1886. London: Kegan Paul, Trench & Co. January 1886 - October 1888 [and] London: The Chiswick Press, January 1889 - October 1892.
4to. 28 volumes illustrated by woodcut and photogravure, in the original printed wrappers. Expectable browning to the untrimmed edges and occasional foxing and offsetting; issue no. 9 front wrapper spotted and rear wrapper very creased; issue 12 slight red staining to rear wrapper; issue 21 upper wrapper torn with large loss; issue 28 lower wrapper soiled and with a large chip. Despite the few flaws listed above the overall condition is in general clean and quite beautiful, remarkably well-preserved for a large format, elegant journal in its original wrappers.
§ A complete run of the main series of the Century Guild Hobby Horse, the first significant magazine dedicated to the visual arts in England, preceding both the The Yellow Book and The Savoy and more egalitarian than either in its mission to create a unified vision of the arts and crafts in Victorian Britain.
The quarterly magazine was the collaboration of architects Arthur Mackmurdo and Herbert Horne and the designer Selwyn Image, who together formed the small but influential Century Guild of Artists. It featured essays on the fine and decorative arts, architecture, literature, typography, book design and collecting, along with much original poetry. The Guild members were clearly well-connected, particularly with the Pre-Raphaelites, and regular contributors included W.M. Rossetti, Christina Rossetti, and Frederic Shields. Oscar Wilde contributed an essay on Keats, May Morris one on embroidery, and William Morris' lecture on "The Influence of Building Materials upon Architecture" appeared for the first time in print in its pages. There is an essay by Hubert Parry on English song writing, original poetry from Matthew Arnold and Christina Rossetti, and several essays by Alfred Pollard on book design. The contributors were particularly interested in the influence of William Blake and different issues featured several very important Muir facsimiles as well as the first typographic printing of The Marriage of Heaven and Hell.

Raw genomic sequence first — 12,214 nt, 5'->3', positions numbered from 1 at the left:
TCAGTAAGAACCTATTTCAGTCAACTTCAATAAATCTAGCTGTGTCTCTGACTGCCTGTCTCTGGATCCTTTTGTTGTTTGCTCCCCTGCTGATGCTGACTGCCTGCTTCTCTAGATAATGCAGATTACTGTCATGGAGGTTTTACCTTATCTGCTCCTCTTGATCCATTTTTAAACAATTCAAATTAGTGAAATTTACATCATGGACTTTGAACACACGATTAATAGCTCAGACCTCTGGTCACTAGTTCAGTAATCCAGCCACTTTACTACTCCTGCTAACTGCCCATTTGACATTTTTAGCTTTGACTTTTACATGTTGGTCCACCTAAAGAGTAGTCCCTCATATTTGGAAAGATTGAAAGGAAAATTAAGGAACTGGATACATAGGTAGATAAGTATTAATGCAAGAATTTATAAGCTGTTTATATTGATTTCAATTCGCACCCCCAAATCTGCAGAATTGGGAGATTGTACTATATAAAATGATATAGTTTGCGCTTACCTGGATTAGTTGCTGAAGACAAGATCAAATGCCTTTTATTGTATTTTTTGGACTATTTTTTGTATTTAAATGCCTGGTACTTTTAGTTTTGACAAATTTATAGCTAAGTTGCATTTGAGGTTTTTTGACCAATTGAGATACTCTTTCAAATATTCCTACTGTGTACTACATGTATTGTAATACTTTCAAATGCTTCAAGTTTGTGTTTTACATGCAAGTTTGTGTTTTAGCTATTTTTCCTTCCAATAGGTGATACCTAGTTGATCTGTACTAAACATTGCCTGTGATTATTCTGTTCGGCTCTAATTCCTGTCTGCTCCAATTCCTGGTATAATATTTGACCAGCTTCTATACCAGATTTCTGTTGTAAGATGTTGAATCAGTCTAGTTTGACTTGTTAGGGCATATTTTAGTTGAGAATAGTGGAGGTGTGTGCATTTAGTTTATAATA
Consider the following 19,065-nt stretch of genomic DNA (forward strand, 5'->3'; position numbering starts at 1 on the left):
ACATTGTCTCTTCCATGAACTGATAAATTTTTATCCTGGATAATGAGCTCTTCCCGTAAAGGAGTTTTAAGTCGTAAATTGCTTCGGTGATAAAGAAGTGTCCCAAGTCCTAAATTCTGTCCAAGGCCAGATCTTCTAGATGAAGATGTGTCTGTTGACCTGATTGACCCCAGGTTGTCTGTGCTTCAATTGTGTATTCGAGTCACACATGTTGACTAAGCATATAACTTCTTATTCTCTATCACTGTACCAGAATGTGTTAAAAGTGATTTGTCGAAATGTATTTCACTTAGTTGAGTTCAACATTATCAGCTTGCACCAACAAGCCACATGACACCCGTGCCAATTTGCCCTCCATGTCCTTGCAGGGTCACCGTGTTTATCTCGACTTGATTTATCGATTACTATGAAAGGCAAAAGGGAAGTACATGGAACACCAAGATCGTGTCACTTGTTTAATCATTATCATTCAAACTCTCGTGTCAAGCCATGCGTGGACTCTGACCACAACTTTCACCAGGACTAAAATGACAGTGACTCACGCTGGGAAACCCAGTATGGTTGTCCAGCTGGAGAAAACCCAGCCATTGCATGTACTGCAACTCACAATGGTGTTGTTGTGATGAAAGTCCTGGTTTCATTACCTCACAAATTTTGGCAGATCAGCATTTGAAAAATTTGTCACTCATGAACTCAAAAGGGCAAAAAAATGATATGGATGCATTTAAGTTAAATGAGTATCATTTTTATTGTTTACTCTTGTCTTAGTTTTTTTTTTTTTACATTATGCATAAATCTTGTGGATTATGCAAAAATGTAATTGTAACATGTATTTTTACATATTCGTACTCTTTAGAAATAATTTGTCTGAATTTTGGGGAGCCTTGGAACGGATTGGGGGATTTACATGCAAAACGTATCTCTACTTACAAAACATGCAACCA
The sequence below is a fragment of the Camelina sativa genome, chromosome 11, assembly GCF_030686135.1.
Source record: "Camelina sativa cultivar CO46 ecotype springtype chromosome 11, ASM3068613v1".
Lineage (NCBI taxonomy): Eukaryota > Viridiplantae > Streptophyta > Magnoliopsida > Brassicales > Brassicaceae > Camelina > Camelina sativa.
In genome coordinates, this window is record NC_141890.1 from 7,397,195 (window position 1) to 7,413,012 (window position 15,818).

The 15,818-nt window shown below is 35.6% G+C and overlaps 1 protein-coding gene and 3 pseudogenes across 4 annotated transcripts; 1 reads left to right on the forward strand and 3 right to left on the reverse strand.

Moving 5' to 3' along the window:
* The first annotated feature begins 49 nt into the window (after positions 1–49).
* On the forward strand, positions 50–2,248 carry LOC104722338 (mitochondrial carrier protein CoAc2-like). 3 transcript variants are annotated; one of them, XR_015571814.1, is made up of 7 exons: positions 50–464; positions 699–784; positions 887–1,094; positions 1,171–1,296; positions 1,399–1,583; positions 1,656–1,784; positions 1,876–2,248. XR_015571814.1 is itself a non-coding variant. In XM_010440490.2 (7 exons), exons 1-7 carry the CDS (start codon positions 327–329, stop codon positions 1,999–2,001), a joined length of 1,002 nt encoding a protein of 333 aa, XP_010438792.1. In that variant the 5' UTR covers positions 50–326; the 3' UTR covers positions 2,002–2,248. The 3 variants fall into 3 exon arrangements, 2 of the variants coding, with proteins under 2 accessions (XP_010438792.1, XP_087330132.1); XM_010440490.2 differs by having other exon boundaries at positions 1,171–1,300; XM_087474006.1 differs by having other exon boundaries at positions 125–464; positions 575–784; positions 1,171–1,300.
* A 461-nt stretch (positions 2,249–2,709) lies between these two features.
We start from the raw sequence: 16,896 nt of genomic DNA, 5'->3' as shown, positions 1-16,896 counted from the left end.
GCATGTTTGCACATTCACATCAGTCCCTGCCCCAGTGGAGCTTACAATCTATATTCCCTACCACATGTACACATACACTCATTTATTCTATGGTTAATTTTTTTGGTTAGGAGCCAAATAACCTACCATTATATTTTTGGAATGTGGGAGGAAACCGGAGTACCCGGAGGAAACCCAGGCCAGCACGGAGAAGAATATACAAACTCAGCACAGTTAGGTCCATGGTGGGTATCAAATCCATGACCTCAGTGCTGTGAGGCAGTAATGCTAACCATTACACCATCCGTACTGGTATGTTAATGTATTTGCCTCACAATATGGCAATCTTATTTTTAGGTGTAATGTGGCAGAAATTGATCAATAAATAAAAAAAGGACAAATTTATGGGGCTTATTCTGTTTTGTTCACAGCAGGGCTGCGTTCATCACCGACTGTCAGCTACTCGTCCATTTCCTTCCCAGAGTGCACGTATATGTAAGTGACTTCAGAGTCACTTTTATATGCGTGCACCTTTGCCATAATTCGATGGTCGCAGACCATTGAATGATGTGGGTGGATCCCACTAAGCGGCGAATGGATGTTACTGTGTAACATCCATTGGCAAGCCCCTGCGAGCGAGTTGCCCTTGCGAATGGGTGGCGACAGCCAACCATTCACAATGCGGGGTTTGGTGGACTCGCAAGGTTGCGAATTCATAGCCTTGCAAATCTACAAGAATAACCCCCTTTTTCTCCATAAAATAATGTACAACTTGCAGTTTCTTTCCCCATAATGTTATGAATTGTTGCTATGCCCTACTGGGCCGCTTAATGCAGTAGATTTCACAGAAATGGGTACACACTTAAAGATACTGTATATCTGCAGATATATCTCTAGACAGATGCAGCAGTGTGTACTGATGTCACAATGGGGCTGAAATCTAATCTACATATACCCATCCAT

A prepublication issue had been printed by George Allen for Mackurdo in 1884. After Mackmurdo and Image stepped away at the end of 1892, the magazine was renamed simply The Hobby Horse and survived for two more years before ending in 1894, the year The Yellow Book first appeared. Neither the prepublication issue, nor these later issues are included in this series.
An ambitious and quite beautiful production, suffused with the spirit of the Arts & Crafts movement, the issues are finely printed on handmade paper at the Chiswick Press, illustrated with woodcut decorations and with photogravures of notable artworks. From the frontispiece art reproduced with the permission of many famous names, to the appended directories of recommended craftsmen and women (May Morris, William Muir, W.M. Rossetti among them) the issues form a rich record of the thoughts and activities of a fascinatingly intertwined group of artists, authors, and designers, in the act of revolutionizing the visual arts in England.
Complete runs like this are very uncommon in institutions and in the trade. Item #122998